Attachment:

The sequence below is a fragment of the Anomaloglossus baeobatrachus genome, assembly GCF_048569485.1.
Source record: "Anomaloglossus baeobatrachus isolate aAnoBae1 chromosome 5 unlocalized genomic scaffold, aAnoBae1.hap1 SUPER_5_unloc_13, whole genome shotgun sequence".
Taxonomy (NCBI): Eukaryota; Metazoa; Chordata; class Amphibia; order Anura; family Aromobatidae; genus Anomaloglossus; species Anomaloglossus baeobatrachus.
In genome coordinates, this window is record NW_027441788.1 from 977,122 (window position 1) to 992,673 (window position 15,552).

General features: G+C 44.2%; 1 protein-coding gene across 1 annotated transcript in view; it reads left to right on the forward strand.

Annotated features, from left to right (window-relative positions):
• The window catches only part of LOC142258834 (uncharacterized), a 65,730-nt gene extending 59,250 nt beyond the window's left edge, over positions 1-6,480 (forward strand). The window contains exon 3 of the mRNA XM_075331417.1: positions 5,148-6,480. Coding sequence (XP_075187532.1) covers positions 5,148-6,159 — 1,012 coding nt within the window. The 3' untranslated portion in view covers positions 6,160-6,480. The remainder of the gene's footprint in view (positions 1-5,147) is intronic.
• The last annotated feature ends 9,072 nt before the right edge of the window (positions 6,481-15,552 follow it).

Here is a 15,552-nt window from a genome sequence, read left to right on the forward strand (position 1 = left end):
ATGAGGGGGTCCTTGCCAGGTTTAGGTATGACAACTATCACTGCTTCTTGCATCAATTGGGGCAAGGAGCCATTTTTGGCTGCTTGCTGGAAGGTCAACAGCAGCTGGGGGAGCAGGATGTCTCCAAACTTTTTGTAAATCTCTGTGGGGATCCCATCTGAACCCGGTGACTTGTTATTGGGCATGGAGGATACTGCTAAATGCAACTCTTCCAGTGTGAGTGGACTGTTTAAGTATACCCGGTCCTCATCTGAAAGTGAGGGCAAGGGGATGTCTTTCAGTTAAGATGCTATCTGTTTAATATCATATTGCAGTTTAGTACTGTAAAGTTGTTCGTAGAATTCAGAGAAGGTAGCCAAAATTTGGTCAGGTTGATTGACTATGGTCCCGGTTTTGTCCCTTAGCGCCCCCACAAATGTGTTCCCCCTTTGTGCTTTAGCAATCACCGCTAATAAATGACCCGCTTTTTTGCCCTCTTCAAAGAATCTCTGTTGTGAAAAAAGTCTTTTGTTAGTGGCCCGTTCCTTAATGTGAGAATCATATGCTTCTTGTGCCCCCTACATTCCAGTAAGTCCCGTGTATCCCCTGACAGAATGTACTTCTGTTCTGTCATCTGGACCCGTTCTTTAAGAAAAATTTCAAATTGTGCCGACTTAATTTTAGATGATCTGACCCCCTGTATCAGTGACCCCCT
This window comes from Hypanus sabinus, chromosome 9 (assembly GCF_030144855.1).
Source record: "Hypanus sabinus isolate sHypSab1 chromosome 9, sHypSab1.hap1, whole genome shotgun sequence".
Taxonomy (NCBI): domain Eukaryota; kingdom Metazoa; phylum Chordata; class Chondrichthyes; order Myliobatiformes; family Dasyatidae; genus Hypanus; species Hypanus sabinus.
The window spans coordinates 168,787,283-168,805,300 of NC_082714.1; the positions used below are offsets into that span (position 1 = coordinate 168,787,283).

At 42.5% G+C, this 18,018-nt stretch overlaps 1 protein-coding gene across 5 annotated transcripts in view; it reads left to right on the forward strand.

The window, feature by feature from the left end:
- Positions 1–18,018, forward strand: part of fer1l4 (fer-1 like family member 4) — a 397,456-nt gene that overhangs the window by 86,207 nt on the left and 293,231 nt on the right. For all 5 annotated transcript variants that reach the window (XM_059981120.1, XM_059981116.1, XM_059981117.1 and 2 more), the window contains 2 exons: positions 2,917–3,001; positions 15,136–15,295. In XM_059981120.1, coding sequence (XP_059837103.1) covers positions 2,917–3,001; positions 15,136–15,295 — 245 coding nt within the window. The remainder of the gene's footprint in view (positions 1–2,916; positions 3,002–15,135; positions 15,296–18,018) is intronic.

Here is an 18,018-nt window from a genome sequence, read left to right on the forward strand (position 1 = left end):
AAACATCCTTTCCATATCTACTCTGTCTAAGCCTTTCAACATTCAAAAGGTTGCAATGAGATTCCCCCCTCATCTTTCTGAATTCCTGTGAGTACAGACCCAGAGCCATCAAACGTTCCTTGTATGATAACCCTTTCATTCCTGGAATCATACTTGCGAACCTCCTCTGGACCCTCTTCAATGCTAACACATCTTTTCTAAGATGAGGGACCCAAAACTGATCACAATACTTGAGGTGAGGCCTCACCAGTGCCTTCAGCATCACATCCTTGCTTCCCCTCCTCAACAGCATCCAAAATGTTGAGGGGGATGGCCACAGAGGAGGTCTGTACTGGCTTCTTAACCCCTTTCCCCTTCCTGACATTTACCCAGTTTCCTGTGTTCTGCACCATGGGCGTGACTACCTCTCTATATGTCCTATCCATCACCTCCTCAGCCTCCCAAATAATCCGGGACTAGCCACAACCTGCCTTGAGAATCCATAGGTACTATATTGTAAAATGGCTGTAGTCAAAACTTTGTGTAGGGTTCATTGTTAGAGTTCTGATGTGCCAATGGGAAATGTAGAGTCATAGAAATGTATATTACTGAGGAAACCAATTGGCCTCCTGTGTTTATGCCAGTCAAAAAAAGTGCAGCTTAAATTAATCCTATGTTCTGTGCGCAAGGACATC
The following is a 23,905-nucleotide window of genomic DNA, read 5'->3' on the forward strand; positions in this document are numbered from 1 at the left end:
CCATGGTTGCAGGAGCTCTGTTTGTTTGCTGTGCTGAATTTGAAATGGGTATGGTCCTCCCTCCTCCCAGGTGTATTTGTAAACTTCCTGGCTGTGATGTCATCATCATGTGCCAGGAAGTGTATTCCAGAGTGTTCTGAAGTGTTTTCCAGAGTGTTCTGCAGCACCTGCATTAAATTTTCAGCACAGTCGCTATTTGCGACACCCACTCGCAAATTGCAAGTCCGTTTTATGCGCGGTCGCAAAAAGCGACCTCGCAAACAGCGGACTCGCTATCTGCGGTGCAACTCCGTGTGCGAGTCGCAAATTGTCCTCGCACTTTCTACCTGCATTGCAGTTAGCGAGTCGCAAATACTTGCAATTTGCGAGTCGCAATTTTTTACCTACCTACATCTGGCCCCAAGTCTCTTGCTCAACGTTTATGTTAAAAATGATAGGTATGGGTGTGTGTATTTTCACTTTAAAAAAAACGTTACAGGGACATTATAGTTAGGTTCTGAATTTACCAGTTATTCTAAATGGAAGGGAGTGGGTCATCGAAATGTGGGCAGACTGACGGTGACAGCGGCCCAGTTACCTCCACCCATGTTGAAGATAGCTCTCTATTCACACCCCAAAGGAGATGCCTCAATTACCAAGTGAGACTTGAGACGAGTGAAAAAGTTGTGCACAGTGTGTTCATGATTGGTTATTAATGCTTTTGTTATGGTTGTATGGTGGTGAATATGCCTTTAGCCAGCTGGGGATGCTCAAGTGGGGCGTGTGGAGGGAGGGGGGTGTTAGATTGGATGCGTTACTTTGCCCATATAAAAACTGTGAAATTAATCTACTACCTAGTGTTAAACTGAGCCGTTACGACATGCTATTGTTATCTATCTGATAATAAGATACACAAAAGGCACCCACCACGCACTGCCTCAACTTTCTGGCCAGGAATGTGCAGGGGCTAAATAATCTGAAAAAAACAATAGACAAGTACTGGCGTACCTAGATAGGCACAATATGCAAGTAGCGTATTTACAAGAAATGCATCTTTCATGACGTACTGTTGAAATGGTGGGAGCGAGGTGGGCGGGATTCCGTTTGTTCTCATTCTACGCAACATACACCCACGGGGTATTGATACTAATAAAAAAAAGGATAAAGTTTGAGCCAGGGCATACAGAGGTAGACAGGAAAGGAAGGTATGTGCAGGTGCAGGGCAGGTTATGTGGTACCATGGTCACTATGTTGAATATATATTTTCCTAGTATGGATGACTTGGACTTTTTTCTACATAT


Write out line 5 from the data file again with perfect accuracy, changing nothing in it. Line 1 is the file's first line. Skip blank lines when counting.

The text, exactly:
General features: G+C 44.2%; 1 protein-coding gene across 1 annotated transcript in view; it reads left to right on the forward strand.